Extra/Ordinary Bodies: Interrogating the Performance and Aesthetics of “Difference”
Hyatt Atlanta Buckhead
November 16-19, 2017
Historically, bodies have been divided into categories that separate the normal from the abnormal, the natural from the monstrous. In Generatione Animalium, Aristotle describes terata (monsters) as defective beings because they disrupt the order of nature. Subsequent approaches to defining our world, and by extension the human body, continued throughout the Middle Ages, Renaissance, Enlightenment, and into our present understanding of scientific, racial, and moral difference. These “extraordinary bodies,” as Rosemarie Garland-Thomson calls them, have persistently been understood as aberrations that produce either fear or marvel. She says, “Because such bodies are rare, unique, material, and confounding of cultural categories, they function as magnets to which culture secures its anxieties, questions, and needs at any given moment.”
A focus on extraordinary bodies also provides an entryway into a discussion of aesthetics. In our culture, bodies that fall outside heteronormative ideals of beauty, health, and behavior are marked as “other” and regularly oppressed by cultural and social institutions. For example, scholar Kathleen Lebesco has argued that fat bodies are revolting bodies, bodies that actively rebel against normative cultural assumptions, challenging patriarchal and economic power structures. Additional examples of these kinds of bodies include people of color, undocumented immigrants, queers and queers of color, indigenous peoples, disabled people, and the poor. For these individuals, performance has the potential to destabilize—or rewrite—existing cultural power structures and establish alternative narratives of embodiment.
Unquestionably, the most commonly accepted way of understanding different subjectivities is through the physical aspect. However, there are multiple approaches to the concept of “the freak” (or any other category of otherness) beyond the physical, which include the social, political, cultural, and moral dimensions that define the monstrous, grotesque, deformed, disabled, disproportionate, socially deviant and/or morally excluded. We especially invite proposals that consider how extraordinary bodies speak to larger issues and movements of our time, including: #blacklivesmatter, undocumented immigration, refugees and displacement, and queer and transgender rights.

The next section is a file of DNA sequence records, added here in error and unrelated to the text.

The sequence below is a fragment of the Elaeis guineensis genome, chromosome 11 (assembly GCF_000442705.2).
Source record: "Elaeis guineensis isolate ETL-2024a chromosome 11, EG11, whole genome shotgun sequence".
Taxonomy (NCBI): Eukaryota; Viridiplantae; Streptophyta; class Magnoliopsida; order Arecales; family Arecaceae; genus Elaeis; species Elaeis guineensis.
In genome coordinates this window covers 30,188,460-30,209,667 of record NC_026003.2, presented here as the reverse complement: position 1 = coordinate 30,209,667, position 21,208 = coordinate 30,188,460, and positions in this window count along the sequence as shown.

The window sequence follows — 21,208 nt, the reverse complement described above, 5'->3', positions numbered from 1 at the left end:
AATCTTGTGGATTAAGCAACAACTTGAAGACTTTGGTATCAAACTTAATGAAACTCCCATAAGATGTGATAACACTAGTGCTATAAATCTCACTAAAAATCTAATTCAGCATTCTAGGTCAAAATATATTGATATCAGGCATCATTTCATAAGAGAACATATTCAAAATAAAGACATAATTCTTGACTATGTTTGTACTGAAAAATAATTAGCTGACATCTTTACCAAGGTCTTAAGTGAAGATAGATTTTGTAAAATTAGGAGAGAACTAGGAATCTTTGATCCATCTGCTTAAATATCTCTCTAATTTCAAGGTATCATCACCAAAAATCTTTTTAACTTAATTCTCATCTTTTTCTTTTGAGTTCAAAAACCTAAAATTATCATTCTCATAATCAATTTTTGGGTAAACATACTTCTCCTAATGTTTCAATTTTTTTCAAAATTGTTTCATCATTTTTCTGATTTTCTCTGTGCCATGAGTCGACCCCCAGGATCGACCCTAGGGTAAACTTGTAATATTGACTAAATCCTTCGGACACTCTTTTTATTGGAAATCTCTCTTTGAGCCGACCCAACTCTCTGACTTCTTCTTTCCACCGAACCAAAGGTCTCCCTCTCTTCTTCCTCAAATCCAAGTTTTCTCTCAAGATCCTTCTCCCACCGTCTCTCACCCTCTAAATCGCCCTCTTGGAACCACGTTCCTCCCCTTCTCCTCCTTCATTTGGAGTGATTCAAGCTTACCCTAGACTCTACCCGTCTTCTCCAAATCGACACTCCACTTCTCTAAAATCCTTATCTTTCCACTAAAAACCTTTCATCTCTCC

For scholars of theatre and performance history, a study of the body provides avenues through which to (re)interrogate historical practices, as well as our own acts of (re)assembling the past. In theatre and performance, we witness a proliferation of popular and critical discourses that appropriate the other, turning the “extraordinary body” into a lucrative figure. This conference seeks to explore and engage difference, resisting those constructions of difference that appropriate cultural capital for the benefit of an academic and cultural discourse. For these reasons, a focus on the extra/ordinary body also calls for consideration of normalization, normativity, and normate bodies.
This theme seeks to crack open the spaces of discomfort produced when we speak about difference and otherness in theatre and performance studies. How can we interrogate these spaces: stage them, claim them, theorize them, promote them, and celebrate them? How do uncomfortable words like freak, fat, illegal, sick, crip, queer, and abnormal function as ways of describing bodies of excess or deficiency? How have these descriptions of the human body divided people into hierarchies of power and exploitation? In what ways have these definitions changed over time and what repercussions do they carry today? How do different bodies get (re)presented in performance and how does scholarship play a role in the dissemination of these practices and aesthetics? How have theatre and performance been influenced by these images and restrictions of the human body and what can an exploration of difference do to create an epistemology of otherness?
Jimmy A. Noriega, The College of Wooster
Jen-Scott Mobley, East Carolina University
Analola Santana, Dartmouth College
Patrick Anderson, University of California San Diego
Faedra Chatard Carpenter, University of Maryland
Catherine Cole, University of Washington
Laura Edmondson, Dartmouth College
Gad Guterman, Webster University
Ric Knowles, University of Guelph
Carrie Sandahl, University of Illinois Chicago
Karen Shimakawa, New York University
Harvey Young, Northwestern University
Jill Stevenson, Marymount Manhattan College, ex officio
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